voodish logo
tweet rss book of faces Linked In

Digital Music history

The digital compact disc is the most successful consumer electronics entertainment medium in history. It has been available for longer than Edison’s cylinders, Philips’ cassettes, Pioneer’s laserdiscs or JVC and Sony’s videotape formats.

The LP record has a longer history, but there is more music available on CD than there ever was on LP, and a greater number of CDs in circulation. Indeed, the technology is older than most people think. This year marks the 80th anniversary of the invention of digital music.

There is some debate as to when the compact disc was invented because the idea of using an optical disc was first proposed by Dutch physicist Klass Compaan in 1969.

Mitsubishi, Hitachi and Sony all showed digital audio disc players at the 1977 Tokyo Audio Fair, two years before Philips first demonstrated its digital audio player and four years before the Digital Audio Standards committee formally adopted a joint Philips/Sony proposal for the system we use today.

If you look on the back of a CD player with a digital output socket, you may find the letters “SPDIF” alongside it. These stand for Sony/Philips Digital Interface Format.

The real credit for the compact disc format belongs to Swedish physicist Harry Nyquist. In 1928, he realised it would be possible to represent an analog audio signal with a stream of 1s and 0s, and also worked out how often you would need to sample the audio signal in order to turn the digital data stream back into an audio signal without any loss of quality. What’s now known as the Nyquist Theorem states that for accurate digital coding and decoding, the sampling frequency must be twice that of the highest audio signal you need to reproduce.

The CD format’s sampling frequency is 44.1kHz. This gives a theoretical maximum playback frequency of 22.05kHz, so it may come as a surprise to learn that, until now, no CD player has ever been able to accurately reproduce a 22.05kHz signal.

Another surprise is that although CD players are supposed to be reproducing music with 16-bit accuracy, very few do. In fact, the very first Philips CD player didn’t even have a 16-bit digital-to-analog converter (DAC): it was only a 14-bit chip. And while Sony’s first CD player did contain a 16-bit chip, its accuracy was only about the same as Philips’ DAC. In all cases, performance was being limited by physical constraints involved in the fabrication of integrated circuits.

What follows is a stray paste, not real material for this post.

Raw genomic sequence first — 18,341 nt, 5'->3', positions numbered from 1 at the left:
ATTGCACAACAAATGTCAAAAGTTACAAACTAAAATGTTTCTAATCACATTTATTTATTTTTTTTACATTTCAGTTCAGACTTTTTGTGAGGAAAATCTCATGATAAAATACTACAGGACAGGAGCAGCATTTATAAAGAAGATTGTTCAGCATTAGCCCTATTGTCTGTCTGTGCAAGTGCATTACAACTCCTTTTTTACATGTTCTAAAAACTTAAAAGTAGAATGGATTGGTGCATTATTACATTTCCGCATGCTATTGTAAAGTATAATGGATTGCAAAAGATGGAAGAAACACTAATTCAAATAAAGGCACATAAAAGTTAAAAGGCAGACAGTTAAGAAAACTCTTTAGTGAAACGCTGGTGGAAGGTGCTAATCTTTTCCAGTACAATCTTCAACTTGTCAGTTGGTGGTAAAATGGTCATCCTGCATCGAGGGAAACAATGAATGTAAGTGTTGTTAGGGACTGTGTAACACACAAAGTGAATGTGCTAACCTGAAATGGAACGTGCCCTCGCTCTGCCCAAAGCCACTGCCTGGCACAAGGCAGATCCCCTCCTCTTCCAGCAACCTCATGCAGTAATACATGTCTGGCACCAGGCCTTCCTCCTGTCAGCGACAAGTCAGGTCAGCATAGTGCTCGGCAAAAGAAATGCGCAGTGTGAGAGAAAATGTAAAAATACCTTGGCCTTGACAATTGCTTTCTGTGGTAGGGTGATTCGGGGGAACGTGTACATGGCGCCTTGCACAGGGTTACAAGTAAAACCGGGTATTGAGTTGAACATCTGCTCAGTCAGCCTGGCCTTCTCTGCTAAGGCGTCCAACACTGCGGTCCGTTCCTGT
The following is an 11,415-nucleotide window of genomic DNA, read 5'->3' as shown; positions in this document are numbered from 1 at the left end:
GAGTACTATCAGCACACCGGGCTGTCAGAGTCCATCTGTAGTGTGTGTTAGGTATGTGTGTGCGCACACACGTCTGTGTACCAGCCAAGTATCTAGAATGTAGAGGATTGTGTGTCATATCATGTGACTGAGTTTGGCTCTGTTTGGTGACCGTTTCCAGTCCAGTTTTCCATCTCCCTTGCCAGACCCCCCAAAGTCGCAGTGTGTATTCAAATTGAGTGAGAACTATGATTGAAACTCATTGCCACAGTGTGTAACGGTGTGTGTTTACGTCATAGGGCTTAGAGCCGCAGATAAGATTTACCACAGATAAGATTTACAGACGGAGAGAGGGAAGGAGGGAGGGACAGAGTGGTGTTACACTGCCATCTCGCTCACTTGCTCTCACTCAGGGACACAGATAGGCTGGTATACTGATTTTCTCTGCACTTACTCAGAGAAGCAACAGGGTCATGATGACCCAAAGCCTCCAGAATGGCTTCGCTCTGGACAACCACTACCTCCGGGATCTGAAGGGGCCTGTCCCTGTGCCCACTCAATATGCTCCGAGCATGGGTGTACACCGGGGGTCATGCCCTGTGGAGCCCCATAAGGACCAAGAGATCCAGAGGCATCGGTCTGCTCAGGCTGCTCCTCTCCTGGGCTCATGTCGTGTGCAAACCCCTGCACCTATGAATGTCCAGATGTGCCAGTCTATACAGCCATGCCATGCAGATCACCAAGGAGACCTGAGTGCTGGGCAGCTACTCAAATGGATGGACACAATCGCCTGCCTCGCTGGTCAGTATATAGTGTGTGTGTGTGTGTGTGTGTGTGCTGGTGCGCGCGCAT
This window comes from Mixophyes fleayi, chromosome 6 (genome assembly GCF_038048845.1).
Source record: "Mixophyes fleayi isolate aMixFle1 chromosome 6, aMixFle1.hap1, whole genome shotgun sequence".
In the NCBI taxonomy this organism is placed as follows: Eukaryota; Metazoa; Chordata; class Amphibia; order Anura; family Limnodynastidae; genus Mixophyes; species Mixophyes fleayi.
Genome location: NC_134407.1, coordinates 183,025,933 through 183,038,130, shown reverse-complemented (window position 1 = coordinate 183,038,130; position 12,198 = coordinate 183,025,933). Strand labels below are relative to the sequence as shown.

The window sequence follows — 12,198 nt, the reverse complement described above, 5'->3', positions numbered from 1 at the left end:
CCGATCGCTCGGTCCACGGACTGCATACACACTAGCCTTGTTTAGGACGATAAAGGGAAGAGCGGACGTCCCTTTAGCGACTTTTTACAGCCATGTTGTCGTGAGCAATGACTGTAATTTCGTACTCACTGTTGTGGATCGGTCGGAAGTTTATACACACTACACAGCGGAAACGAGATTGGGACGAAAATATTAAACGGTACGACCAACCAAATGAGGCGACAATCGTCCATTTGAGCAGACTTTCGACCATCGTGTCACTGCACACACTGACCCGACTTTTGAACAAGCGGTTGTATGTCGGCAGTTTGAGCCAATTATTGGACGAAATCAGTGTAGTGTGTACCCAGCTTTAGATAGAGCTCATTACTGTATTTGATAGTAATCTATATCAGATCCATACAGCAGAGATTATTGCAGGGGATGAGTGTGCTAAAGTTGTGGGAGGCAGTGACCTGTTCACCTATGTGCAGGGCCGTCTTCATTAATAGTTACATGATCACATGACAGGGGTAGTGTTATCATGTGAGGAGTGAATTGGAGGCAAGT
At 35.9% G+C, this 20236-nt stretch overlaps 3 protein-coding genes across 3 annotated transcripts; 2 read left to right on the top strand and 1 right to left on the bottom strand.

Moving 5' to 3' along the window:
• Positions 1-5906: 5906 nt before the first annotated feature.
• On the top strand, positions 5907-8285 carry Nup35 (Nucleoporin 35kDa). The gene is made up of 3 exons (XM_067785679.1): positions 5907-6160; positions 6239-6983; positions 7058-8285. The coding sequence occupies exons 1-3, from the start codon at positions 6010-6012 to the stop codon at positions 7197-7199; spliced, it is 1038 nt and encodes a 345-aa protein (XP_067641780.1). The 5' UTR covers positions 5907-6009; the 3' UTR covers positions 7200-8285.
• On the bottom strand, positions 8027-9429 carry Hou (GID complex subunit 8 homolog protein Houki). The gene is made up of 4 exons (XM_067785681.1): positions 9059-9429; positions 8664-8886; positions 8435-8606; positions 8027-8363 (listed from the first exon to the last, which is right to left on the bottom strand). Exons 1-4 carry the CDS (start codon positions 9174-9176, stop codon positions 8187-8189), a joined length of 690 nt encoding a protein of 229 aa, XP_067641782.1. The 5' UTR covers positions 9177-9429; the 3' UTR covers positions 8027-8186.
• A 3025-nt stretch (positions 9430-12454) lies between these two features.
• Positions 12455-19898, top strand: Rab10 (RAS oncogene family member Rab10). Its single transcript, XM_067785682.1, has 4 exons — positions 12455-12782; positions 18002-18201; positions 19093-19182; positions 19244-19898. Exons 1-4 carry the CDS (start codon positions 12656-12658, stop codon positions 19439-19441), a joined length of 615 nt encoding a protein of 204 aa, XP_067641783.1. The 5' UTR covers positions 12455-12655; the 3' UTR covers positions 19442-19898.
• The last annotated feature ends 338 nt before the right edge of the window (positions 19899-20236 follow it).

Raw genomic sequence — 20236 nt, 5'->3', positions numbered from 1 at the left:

Yamaha was the first manufacturer to realise that the easiest way to improve the accuracy of the digital-to-analog conversion process was to increase the number of “bits” the DAC could decode. It developed the world’s first 18-bit DAC. The two “extra” bits served only to improve the accuracy of the other 16.

Gryphon, a small Danish manufacturer, realised it could play the same trick with the CD’s sampling frequency. Its CDP1 CD player was the first to feature a sampling frequency of 88.2kHz. This meant the CDP1 read each of the 44,100 samples stored on a CD twice. This didn’t extend the frequency response, but it reduced the number of errors when reading, which improved the accuracy of the recovery process.

Since then, manufacturers have slowly been increasing the sampling rates of their CD players and employing ever-improved methods of digital-to-analog conversion in their efforts to improve the accuracy of the signal recovery from CD.

Gryphon’s Mikado Signature CD player, released last week, is now the world’s most advanced. It uses four 32-bit DACs (two per channel) and samples at 192kHz.

The company’s founder, Flemming Rasmussen, says the increased resolution that results not only reveals musical subtleties and nuances that have previously been inaudible, but also drops the noise floor below that of the original recording.

The circuitry in the Signature is fully balanced through both the analog and digital domains, with separate regulated power supplies for each. TheCD transport is a re-clocked Philips CD-Pro 2.

Mindful of the fact that digital technologies will probably continue to improve, the digital audio sections are contained on modular and removable boards. Rasmussen says this means owners will be able to upgrade the boards rather than having to replace the player.

Sennheiser says the sound is demonstrably superior to that of conventional wireless earphones.

This improvement is partly due to the quality of the drivers used in the earphones but mostly because of Kleer’s digital radio-frequency transmission technology.

Other wireless systems use analog radio-frequency techniques that require the music to be compressed before it’s transmitted but Kleer’s digital system handles uncompressed music.

Kleer has started licensing its technology to makers of MP3 players so that in the near future, MXW1 owners will be able to buy players with transmitters, so there will be no need to carry a separate transmitter.

Related Articles

Comments RSS Feed

No Comments Yet

You can be the first to comment!

Leave a comment